Notice that, again, blame can turn as inward as it can outward. When we say, “I shouldn’t have done that, I’m an idiot,” we’re blaming ourselves, our character, or our capability. This feels similar to owning up to a mistake, but I propose that it’s radically different from taking responsibility. Taking responsibility for a mistake involves ownership, such as, “That was my mistake and I feel bad about it; next time I want to do this differently.” Blaming yourself for a mistake involves judgment and pointing the finger at some faulty aspect of yourself.

It’s subtle, but when we do this we’re actually taking less responsibility in the moment. When we make judgments about our character or our capabilities, for instance, we’re just blaming a faulty part of ourselves. If we took the idea of the self-talk to the extreme, it would sound like, “Of course I didn’t do a good job, I’m not even qualified for this role,” or, “I should have sent that earlier, man I’m a procrastinator.” Hidden inside our self-judgments and self-blame are tiny excuses that give us an out for our actions. It’s the same black-and-white thinking that happens when we blame others, and it’s disempowering.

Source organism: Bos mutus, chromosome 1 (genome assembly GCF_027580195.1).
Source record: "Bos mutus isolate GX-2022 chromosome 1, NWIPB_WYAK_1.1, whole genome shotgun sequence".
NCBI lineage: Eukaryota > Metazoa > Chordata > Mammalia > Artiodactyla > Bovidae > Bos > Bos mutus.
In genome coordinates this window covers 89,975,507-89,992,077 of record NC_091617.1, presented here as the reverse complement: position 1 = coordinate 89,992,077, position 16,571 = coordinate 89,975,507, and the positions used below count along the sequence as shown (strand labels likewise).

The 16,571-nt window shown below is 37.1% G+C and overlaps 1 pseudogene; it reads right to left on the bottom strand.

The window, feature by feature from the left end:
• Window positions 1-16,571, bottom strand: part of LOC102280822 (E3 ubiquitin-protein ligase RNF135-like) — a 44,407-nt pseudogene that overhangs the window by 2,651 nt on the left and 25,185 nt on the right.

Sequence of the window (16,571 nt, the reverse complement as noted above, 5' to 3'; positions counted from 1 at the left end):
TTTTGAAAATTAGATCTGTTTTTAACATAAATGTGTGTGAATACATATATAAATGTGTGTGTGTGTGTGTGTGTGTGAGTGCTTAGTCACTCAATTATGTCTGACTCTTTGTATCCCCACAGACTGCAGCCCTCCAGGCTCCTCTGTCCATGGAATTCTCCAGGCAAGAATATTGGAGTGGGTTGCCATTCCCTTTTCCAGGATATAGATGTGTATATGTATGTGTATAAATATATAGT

The role of victim

Finally, the victim mindset is one of helplessness. Victims are “at the effect of” their circumstances and powerless to make choices or take responsibility. While the villain is recognized typically by anger, the victim is identified more often by fear. While the villain is most often looking at people to blame, the victim is most often looking at their circumstances as the source of their grief, such as the economy, the traffic, their organization, or their family. Both the villain and victim are taking less than their share of responsibility.